Every time I read 1 Thessalonians 5:12-28, I’m deeply encouraged. Here, Paul gives his final instructions to the Church at Thessaloniki, calling them to love, act justly, and do the will of God. Not only that, but he tells them how they can accomplish all this. He says, “Now may the God of peace himself sanctify you completely, and may your whole spirit and soul and body be kept blameless at the coming of our Lord Jesus Christ. He who calls you is faithful; he will surely do it” (1 Thess. 5:23-24).

How will we become the kind of people that Paul depicts in this passage? God will work it out. He is faithful in sanctifying us completely.

THE WILL OF GOD

As I was looking to learn more about this passage, I was drawn to delve deeper into verses 16-18: “Rejoice always, pray without ceasing, give thanks in all circumstances; for this is the will of God in Christ Jesus for you.” Ever wondered what God’s will is!? It’s this! That we rejoice, that we pray, and that we give thanks—and that we do all of these things all the time. Even though I was just reminded that God will complete this work in me, I felt overwhelmed. I’m certainly not doing those three things continuously! So, I looked to a resource for some help and encouragement.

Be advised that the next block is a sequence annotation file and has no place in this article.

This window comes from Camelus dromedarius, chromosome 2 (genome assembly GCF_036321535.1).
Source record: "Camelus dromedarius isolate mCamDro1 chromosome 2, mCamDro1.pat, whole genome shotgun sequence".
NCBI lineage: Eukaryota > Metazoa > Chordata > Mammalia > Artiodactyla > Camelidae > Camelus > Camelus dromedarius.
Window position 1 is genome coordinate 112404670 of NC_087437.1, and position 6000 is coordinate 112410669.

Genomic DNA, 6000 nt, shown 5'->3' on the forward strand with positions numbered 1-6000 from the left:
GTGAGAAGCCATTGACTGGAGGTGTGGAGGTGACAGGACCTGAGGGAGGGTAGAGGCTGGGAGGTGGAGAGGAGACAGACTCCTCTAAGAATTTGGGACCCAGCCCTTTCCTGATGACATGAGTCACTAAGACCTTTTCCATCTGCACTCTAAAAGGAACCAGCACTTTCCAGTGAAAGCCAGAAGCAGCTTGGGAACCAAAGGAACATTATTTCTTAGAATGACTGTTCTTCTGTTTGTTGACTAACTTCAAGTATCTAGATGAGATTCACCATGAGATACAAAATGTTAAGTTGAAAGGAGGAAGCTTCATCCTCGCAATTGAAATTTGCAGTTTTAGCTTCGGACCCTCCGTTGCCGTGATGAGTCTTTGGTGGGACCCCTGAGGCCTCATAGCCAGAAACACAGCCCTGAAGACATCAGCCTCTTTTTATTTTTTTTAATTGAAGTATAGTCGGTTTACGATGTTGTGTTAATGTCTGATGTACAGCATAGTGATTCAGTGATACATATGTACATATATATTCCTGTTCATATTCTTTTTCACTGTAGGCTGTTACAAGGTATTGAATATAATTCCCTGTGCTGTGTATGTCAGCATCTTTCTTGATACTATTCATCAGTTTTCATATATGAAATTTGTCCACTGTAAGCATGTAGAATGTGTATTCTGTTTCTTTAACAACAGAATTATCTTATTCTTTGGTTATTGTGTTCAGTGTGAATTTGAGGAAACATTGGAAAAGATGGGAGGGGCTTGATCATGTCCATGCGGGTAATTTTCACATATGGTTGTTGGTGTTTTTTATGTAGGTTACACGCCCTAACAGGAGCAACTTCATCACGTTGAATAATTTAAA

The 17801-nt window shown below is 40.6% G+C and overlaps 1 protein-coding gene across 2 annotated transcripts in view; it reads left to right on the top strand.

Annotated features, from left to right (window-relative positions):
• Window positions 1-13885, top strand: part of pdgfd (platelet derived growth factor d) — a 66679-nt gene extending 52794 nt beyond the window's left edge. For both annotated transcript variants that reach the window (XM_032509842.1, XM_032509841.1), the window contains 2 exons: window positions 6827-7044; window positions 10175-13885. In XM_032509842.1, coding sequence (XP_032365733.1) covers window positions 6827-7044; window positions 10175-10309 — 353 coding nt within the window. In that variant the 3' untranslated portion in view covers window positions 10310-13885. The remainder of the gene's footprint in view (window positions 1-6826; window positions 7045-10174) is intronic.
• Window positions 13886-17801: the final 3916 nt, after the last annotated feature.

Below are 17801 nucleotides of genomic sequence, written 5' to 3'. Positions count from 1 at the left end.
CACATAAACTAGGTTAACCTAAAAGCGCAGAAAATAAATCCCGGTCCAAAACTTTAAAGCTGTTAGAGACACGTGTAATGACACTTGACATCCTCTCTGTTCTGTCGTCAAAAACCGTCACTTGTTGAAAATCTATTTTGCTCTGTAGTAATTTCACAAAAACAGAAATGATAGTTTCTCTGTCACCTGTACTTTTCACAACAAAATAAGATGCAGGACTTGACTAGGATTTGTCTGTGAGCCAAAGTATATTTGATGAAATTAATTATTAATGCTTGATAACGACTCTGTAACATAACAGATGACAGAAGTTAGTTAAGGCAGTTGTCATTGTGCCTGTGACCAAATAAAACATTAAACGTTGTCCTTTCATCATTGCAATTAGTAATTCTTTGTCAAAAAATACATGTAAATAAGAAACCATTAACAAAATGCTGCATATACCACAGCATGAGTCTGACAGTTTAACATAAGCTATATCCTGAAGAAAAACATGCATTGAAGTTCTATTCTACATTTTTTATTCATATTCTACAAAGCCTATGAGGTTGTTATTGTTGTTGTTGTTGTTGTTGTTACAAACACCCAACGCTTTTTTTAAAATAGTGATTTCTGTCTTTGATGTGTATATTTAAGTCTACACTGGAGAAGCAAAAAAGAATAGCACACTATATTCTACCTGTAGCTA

This is from the New Bible Commentary:

“A series of brief, staccato commands indicates the basis for Christian living. They are quite general and would apply to any group of believers. Christians have grounds for joy in both their experience of salvation and their hope of what God will do in the future, but they need to express that joy; there is a right and proper place for the expression of joyful emotion.

Christians must also pray—here probably in the sense of making requests to God, since the next command is about the need to be thankful. Common to the three commands is the stress on fulfilling them all the time and in all circumstances; this does not mean, for example, that one prays uninterruptedly but that one prays regularly and frequently. Such a life is made possible, Paul adds, because God intends it to be so; he wants his people to be joyful, prayerful and thankful, and he makes it possible for them to be so.”

{Insert sigh of relief here} I think D.A. Carson probably has the right idea. God doesn’t expect us to rejoice, pray, and express gratitude uninterruptedly, but often. I can picture myself living a life where I rejoice often and a life where I’m thankful often. But I wonder, what exactly did a life of frequent prayer look like for Paul?